The whole point of the book is that information should be available to you, readily. And in a pre-internet age, it was hard to find this kind of how-to manual for off-the-grid living. Now, it's easier to google bomb making techniques than it is to find this book.

6. The Lorax, by Dr. Seuss

Yes, even the good doctor has been banned.

This story is so good. And still so relevant. We need to face up to what we've been doing to our planet since the beginning of the industrial revolution. And facing that is terrifying, because it we acknowledge that maybe not all progress has been good, maybe we'll have to abandon some of the modern conveniences we love so much.

The Onceler is every captain of industry, from Andrew Carnegie to Steve Jobs. And we need to recognize that our coal plants and our iPhones take a real toll on the world around us.

7. Cat's Cradle, by Kurt Vonnegut, Jr.

Oh, how I love this book.

It's got all sorts of things in it that people love to ban, too. It mocks religion, it has sexual themes, there's the end of the world...

You know, it's a Vonnegut book. They pretty much all share those elements in common. And they're pretty much all brilliant.

The thing I love so much about this book in particular is that those elements are AT THEIR BEST. The end of the world is our own fault. The fake religion is probably one of the best religions in the history of humanity. And the sex?

I say this as somebody who has a lot to say about rape scenes: best rape scene ever. Why? Because the victim is immediately humanized, and has an opportunity to respond to her assailant- shaming him. And the whole scene is a paragraph long. There should be more books like that.

8. Frankenstein, by Mary Shelley

One of the greatest novellas ever.

I'm one of those obnoxious know-it-alls who hates hearing people confuse "Frankenstein" with "Frankenstein's Monster." If you're dressing up for Halloween by painting your face green, attaching bolts to your neck, and grunting... you are Frankenstein's Monster.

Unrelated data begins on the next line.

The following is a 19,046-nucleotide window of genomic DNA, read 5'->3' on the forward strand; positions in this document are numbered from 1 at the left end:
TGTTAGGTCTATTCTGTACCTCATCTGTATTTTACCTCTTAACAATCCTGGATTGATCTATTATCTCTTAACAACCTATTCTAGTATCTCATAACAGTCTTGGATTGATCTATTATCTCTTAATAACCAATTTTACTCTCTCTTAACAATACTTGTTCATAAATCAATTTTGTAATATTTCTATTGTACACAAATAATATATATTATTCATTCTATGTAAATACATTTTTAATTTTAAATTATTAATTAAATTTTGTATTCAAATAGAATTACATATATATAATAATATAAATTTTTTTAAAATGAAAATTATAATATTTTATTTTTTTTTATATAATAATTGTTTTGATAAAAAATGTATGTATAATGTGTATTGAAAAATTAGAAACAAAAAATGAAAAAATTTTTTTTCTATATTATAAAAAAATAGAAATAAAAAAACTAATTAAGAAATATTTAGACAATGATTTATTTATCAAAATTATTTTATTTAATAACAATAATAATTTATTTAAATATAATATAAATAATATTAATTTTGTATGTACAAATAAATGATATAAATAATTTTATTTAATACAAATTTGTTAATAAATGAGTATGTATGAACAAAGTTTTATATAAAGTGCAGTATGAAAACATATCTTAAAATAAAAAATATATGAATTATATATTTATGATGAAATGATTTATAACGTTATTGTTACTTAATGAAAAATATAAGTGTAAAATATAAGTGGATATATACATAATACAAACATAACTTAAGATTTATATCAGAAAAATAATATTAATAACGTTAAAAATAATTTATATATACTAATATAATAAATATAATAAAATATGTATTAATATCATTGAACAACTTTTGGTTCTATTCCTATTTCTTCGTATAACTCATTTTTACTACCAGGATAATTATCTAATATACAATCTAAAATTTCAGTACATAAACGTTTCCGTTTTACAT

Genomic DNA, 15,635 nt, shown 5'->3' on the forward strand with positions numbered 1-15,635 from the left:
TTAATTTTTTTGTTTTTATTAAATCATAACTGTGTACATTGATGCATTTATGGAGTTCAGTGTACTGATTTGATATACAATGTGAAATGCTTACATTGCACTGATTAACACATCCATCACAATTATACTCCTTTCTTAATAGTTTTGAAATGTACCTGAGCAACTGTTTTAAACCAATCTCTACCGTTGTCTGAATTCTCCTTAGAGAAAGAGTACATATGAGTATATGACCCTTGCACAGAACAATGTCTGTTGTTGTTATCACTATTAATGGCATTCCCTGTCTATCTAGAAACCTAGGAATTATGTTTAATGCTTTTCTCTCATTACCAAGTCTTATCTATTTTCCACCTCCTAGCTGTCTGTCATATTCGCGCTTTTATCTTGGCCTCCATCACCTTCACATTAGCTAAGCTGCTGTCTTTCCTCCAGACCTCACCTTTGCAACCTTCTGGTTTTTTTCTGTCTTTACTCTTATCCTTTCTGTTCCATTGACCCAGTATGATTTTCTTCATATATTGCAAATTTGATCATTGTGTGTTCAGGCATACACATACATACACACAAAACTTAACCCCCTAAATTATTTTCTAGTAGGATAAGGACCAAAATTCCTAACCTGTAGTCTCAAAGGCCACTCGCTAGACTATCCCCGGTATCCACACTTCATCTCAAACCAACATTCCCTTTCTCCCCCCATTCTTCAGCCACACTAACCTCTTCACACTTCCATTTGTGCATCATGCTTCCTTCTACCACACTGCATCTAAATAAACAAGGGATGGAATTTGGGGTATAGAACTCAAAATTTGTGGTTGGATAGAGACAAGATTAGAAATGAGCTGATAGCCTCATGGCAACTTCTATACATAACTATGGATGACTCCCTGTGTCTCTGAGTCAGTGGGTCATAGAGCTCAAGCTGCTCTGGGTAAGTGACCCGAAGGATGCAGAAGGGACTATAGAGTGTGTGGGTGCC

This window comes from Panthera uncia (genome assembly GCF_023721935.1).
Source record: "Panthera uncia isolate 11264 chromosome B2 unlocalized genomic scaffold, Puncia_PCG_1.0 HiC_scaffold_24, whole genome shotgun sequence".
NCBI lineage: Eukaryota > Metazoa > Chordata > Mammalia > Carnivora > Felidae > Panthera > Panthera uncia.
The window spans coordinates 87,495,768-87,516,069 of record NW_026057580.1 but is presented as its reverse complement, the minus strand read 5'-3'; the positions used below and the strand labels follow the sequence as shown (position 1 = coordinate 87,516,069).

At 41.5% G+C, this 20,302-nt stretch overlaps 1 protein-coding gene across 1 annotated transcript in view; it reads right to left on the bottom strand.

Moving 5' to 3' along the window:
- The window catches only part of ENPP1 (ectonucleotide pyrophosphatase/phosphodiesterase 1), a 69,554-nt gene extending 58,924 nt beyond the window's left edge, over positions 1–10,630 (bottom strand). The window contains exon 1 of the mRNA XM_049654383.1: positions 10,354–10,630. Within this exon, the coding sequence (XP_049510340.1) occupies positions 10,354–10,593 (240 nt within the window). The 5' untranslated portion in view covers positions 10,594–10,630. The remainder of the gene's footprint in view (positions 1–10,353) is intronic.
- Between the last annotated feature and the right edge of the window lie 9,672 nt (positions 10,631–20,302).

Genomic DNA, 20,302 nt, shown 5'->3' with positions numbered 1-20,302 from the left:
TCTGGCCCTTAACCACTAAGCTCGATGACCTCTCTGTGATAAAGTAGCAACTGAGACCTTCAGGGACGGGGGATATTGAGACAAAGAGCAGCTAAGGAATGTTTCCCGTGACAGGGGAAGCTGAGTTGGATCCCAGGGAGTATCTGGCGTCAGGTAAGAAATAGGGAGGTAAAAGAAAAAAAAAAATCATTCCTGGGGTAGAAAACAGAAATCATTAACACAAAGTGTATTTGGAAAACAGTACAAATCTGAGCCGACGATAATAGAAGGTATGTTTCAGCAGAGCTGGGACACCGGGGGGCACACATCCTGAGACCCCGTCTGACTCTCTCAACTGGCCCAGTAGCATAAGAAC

If you're dressed up for Halloween as a Victorian gentlemen carrying a heap of journals and science textbooks, you are Frankenstein.

And the brilliant thing about the book that the people who haven't read it don't understand... it's the doctor who's the really scary one.

9. Stranger in a Strange Land, by Robert A. Heinlein

Everything about this book, from the delightfully happy grasses that are supposed to be stepped on, to the cannibalism...

Everything in this book is wonderful.

When you have to invent a word for your story to be told, a word that means at once to understand, to accept, to learn and to love, that's a story that might be worth sharing.

Or banning, if that's your thing, I guess.

10. Don Quixote, by Miguel de Cervantes

I can't for the life of me imagine why this book is banned. It's hilarious, and poignant, and sweet, and romantic. Especially romantic.

And funny. Did anybody ever tell you how funny Don Quixote is? Because it is.

I read this book while M was going through chemo and radiation. At the time, I just wanted a big heavy book to read, I figured I'd be sitting in a lot of waiting rooms so I should have something that would DEFINITELY keep me occupied. It wasn't until much later I realized how incredibly appropriate the choice was.

It's one of my all time favorites now. I keep an illustration of Don Quixote framed in my living room.

My kids and I read banned books right underneath it.

You remember that facebook meme going around a few weeks ago? People listing ten of the books that stayed with them through the years?

How about everyone shares their favorite banned book this week, instead?